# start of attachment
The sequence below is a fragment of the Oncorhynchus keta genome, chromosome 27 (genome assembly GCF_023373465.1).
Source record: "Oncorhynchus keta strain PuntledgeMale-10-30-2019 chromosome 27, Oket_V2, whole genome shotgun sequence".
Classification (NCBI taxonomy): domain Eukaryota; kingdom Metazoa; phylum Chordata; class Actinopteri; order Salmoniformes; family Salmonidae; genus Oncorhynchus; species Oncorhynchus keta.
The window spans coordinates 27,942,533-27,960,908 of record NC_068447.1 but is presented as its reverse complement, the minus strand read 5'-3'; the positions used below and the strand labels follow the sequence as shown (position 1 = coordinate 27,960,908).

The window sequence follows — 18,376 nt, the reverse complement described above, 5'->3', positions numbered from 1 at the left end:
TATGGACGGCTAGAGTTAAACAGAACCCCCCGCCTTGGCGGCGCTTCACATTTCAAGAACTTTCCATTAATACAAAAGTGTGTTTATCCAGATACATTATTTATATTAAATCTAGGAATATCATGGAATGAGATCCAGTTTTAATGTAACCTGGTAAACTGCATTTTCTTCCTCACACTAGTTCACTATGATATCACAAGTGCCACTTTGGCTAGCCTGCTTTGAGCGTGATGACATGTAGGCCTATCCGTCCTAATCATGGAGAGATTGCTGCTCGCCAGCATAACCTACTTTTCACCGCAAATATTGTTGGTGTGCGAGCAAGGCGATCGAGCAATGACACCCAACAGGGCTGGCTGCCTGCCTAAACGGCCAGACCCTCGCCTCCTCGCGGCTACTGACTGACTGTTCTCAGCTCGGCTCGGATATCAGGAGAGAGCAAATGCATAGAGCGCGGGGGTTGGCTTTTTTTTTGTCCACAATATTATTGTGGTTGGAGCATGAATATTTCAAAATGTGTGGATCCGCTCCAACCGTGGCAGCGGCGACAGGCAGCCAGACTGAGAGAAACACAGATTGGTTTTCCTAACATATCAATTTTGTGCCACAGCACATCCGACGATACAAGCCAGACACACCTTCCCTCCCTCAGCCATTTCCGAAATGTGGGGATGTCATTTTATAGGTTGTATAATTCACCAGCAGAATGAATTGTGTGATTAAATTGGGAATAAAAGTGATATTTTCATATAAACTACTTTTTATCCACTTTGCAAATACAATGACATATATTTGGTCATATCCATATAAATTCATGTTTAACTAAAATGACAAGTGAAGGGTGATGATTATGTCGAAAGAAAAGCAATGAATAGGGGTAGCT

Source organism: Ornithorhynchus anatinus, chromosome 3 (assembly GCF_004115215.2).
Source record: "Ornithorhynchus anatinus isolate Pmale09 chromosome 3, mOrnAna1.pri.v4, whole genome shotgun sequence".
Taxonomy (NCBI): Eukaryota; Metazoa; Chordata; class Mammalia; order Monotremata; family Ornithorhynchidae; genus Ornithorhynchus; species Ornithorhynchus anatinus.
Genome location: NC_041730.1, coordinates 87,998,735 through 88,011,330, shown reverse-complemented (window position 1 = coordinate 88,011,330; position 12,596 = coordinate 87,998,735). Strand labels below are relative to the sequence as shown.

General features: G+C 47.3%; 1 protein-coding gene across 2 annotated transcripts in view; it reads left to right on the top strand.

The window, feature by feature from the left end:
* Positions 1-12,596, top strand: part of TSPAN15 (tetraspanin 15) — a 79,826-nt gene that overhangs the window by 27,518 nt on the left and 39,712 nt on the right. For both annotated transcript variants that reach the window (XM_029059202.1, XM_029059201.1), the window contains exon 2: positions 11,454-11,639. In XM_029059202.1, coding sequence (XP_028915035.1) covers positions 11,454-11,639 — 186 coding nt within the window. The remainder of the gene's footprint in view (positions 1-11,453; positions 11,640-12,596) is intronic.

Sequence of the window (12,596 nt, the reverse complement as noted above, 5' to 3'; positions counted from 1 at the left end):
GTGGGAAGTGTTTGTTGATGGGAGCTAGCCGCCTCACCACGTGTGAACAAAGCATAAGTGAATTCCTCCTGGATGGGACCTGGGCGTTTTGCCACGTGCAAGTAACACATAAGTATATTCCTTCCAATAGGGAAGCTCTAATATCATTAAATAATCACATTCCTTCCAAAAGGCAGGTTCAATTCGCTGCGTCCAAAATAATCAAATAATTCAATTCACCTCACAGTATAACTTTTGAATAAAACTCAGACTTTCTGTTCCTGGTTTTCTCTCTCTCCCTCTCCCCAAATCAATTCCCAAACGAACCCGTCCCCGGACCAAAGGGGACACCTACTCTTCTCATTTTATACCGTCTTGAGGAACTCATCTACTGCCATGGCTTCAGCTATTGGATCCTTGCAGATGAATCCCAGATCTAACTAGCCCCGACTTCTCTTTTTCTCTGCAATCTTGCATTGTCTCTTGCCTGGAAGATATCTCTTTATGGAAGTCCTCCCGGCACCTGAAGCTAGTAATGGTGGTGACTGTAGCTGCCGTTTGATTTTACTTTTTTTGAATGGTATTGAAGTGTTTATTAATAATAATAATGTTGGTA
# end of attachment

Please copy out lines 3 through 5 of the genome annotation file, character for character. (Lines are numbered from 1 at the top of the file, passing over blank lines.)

Classification (NCBI taxonomy): domain Eukaryota; kingdom Metazoa; phylum Chordata; class Actinopteri; order Salmoniformes; family Salmonidae; genus Oncorhynchus; species Oncorhynchus keta.
The window spans coordinates 27,942,533-27,960,908 of record NC_068447.1 but is presented as its reverse complement, the minus strand read 5'-3'; the positions used below and the strand labels follow the sequence as shown (position 1 = coordinate 27,960,908).

The window sequence follows — 18,376 nt, the reverse complement described above, 5'->3', positions numbered from 1 at the left end: